Help Nature and work on with her; and Nature will regard thee as one of her creators and make obeisance. . . . To live to benefit mankind is the first step. To practice the six glorious virtues is the second. -- H. P. Blavatsky
We have heard many voices crying out that the world is doomed and that civilization is headed towards destruction. We do not think so; we do not feel inclined to be alarmed when the tides seem to be running on the ebb, when human affairs that confront us from day to day seem not to appear as a golden age. Perhaps we are doing nothing ourselves about it except bemoaning the fact that the world is not in a better position.
Why haven't we done anything about it ourselves? It is easy to say: I am just one lone individual, one little citizen in this whole hodgepodge of humanity, what can I do to affect a world situation? Think over what it means when one begins self-consciously to realize that he is the master of his own destiny, the ruler of his own fate, and completely so. We can control every circumstance and our reaction to it by the proper use of our inherent basic spiritual faculties. We individually can bring about by our own efforts a glorious sunrise in our own lives through a process of character building self-consciously conducted from day to day that will contribute a great deal -- a very great deal -- to the progress of humanity as a whole.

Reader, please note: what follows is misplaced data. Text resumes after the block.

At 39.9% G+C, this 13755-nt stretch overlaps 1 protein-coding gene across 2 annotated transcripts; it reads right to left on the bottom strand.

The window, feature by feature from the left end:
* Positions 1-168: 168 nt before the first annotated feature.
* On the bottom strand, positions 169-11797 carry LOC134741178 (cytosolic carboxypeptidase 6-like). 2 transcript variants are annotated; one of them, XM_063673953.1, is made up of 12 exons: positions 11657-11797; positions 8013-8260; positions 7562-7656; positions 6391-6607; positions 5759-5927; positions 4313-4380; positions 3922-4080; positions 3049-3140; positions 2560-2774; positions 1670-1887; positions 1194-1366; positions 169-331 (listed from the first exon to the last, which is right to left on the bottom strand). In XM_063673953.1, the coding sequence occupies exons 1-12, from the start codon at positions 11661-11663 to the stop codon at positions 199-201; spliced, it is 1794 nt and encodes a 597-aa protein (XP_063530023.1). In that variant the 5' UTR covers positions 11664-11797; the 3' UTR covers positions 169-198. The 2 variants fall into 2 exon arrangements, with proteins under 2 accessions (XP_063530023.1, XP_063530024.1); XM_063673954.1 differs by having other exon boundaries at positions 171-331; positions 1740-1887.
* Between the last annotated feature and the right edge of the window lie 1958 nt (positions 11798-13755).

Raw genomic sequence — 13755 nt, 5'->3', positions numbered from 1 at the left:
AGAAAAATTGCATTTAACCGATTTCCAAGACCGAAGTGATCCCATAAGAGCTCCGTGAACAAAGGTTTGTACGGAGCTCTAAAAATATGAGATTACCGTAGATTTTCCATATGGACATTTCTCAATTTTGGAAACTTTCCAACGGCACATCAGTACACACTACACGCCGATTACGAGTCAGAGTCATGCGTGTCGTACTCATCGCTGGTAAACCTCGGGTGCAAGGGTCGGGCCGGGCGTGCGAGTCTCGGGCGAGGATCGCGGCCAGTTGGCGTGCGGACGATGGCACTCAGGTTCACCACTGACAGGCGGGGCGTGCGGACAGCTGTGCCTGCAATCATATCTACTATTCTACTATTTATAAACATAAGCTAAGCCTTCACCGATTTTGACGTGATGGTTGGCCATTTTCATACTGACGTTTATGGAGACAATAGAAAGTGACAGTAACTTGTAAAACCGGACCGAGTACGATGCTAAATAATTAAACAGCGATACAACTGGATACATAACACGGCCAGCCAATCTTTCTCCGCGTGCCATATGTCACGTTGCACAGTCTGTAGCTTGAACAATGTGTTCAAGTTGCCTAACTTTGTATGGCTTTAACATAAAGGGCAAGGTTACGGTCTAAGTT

This will not come about quickly, and in the process of its development there will be, as before, rising and falling tides in the affairs of men. But just as that spark of divinity can be unfolded in the life of a single individual, that same possibility resides in the whole of humankind; and even though it may take time, every effort that you and I and our fellowmen make to bring this about is an effort toward the realization of that golden age. Then mankind will begin to find itself on the pathway originally intended for it when, as in the Garden of Eden story, it was cast out on its own responsibility to become self-consciously a spark of divinity. -- James A. Long